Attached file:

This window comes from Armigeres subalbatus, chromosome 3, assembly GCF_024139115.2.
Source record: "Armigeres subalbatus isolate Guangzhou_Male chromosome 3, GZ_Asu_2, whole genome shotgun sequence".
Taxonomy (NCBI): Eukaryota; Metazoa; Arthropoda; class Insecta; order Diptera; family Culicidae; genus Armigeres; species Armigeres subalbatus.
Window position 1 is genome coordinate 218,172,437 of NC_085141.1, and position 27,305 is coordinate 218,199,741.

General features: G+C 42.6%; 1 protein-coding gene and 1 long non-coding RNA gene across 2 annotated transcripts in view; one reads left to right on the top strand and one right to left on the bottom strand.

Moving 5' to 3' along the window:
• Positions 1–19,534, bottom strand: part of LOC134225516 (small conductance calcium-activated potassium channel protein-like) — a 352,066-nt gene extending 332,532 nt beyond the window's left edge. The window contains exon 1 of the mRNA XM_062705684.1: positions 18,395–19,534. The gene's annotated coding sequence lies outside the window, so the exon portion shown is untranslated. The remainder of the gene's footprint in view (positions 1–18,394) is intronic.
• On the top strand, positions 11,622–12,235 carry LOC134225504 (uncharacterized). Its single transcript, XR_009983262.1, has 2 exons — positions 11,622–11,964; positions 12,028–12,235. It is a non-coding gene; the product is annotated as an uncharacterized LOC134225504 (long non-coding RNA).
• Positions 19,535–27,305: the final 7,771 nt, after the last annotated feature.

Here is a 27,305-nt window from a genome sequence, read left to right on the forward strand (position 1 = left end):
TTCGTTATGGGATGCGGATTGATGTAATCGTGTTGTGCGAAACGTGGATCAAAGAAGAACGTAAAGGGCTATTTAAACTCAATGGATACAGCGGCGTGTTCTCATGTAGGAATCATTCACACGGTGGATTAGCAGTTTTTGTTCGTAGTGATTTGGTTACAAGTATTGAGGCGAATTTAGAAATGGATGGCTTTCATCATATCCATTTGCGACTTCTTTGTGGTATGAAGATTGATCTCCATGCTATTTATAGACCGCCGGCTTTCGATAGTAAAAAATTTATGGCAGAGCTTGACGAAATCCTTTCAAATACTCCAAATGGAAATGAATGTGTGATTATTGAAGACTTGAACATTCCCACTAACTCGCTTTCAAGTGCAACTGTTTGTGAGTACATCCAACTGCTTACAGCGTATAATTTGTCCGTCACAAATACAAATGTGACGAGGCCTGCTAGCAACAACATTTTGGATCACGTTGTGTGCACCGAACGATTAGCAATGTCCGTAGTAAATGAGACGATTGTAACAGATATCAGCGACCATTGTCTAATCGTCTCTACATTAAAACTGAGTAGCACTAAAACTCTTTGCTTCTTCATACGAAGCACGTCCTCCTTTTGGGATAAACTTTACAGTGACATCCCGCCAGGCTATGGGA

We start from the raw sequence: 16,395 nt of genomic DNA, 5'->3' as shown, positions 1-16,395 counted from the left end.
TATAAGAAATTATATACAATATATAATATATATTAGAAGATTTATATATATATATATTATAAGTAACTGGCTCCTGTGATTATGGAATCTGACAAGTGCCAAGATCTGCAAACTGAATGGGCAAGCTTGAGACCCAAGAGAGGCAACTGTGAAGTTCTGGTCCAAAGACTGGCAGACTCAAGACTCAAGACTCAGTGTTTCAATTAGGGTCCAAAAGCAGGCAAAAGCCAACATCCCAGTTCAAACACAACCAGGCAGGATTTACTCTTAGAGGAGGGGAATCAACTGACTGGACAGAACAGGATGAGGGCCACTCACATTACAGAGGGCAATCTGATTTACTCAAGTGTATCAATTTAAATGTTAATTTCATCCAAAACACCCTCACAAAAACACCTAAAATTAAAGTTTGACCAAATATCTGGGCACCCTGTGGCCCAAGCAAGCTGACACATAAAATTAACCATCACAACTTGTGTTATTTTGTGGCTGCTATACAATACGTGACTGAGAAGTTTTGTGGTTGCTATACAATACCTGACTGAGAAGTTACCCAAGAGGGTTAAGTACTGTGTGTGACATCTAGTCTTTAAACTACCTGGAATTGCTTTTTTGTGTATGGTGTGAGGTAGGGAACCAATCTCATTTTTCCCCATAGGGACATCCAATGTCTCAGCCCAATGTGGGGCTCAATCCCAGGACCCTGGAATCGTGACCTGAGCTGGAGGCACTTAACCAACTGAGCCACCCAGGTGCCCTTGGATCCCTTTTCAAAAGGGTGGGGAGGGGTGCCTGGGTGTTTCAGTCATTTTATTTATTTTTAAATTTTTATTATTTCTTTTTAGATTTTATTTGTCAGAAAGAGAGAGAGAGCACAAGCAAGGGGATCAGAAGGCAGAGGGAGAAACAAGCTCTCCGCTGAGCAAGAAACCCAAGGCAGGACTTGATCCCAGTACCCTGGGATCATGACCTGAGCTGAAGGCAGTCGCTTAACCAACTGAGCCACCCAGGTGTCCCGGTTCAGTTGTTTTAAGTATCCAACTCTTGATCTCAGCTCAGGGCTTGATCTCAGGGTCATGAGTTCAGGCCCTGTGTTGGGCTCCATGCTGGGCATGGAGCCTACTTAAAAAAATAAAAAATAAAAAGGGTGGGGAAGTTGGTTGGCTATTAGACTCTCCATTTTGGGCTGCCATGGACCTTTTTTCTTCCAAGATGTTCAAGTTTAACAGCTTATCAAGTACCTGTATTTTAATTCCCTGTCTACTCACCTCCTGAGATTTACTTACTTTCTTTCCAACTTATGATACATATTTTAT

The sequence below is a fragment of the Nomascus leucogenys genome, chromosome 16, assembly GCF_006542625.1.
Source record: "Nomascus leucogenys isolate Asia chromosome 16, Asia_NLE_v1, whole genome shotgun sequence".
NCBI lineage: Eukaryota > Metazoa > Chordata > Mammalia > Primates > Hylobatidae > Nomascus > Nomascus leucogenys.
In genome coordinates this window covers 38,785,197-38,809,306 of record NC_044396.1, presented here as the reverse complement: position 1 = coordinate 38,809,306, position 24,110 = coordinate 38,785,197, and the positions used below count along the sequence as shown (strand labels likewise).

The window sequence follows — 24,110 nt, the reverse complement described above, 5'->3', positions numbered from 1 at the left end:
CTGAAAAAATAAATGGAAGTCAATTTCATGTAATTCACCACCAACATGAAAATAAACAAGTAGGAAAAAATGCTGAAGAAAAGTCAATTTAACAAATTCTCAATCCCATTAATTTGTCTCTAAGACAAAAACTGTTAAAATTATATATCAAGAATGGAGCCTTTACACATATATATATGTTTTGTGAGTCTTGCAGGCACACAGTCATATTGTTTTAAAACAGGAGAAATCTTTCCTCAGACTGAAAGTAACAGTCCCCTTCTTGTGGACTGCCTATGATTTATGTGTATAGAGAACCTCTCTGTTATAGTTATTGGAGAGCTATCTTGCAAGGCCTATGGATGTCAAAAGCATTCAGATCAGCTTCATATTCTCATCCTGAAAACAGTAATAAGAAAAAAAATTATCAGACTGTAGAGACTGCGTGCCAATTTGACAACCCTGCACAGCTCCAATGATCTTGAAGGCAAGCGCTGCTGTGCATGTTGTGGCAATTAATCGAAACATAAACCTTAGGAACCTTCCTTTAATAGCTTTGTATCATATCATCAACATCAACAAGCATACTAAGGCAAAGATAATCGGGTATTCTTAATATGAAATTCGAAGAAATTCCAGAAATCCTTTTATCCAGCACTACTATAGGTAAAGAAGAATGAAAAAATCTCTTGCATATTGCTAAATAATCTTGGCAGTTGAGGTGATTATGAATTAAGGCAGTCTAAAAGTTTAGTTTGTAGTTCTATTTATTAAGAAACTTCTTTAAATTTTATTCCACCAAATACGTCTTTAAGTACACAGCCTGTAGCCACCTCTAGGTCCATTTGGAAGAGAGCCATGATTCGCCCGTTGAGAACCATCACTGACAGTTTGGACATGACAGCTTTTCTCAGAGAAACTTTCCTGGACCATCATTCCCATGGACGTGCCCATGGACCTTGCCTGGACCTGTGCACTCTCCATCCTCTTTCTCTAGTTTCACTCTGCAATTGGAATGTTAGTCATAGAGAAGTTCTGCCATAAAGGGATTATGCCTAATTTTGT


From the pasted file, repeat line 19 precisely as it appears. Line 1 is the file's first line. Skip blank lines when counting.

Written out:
CTGAAAAAATAAATGGAAGTCAATTTCATGTAATTCACCACCAACATGAAAATAAACAAGTAGGAAAAAATGCTGAAGAAAAGTCAATTTAACAAATTCTCAATCCCATTAATTTGTCTCTAAGACAAAAACTGTTAAAATTATATATCAAGAATGGAGCCTTTACACATATATATATGTTTTGTGAGTCTTGCAGGCACACAGTCATATTGTTTTAAAACAGGAGAAATCTTTCCTCAGACTGAAAGTAACAGTCCCCTTCTTGTGGACTGCCTATGATTTATGTGTATAGAGAACCTCTCTGTTATAGTTATTGGAGAGCTATCTTGCAAGGCCTATGGATGTCAAAAGCATTCAGATCAGCTTCATATTCTCATCCTGAAAACAGTAATAAGAAAAAAAATTATCAGACTGTAGAGACTGCGTGCCAATTTGACAACCCTGCACAGCTCCAATGATCTTGAAGGCAAGCGCTGCTGTGCATGTTGTGGCAATTAATCGAAACATAAACCTTAGGAACCTTCCTTTAATAGCTTTGTATCATATCATCAACATCAACAAGCATACTAAGGCAAAGATAATCGGGTATTCTTAATATGAAATTCGAAGAAATTCCAGAAATCCTTTTATCCAGCACTACTATAGGTAAAGAAGAATGAAAAAATCTCTTGCATATTGCTAAATAATCTTGGCAGTTGAGGTGATTATGAATTAAGGCAGTCTAAAAGTTTAGTTTGTAGTTCTATTTATTAAGAAACTTCTTTAAATTTTATTCCACCAAATACGTCTTTAAGTACACAGCCTGTAGCCACCTCTAGGTCCATTTGGAAGAGAGCCATGATTCGCCCGTTGAGAACCATCACTGACAGTTTGGACATGACAGCTTTTCTCAGAGAAACTTTCCTGGACCATCATTCCCATGGACGTGCCCATGGACCTTGCCTGGACCTGTGCACTCTCCATCCTCTTTCTCTAGTTTCACTCTGCAATTGGAATGTTAGTCATAGAGAAGTTCTGCCATAAAGGGATTATGCCTAATTTTGT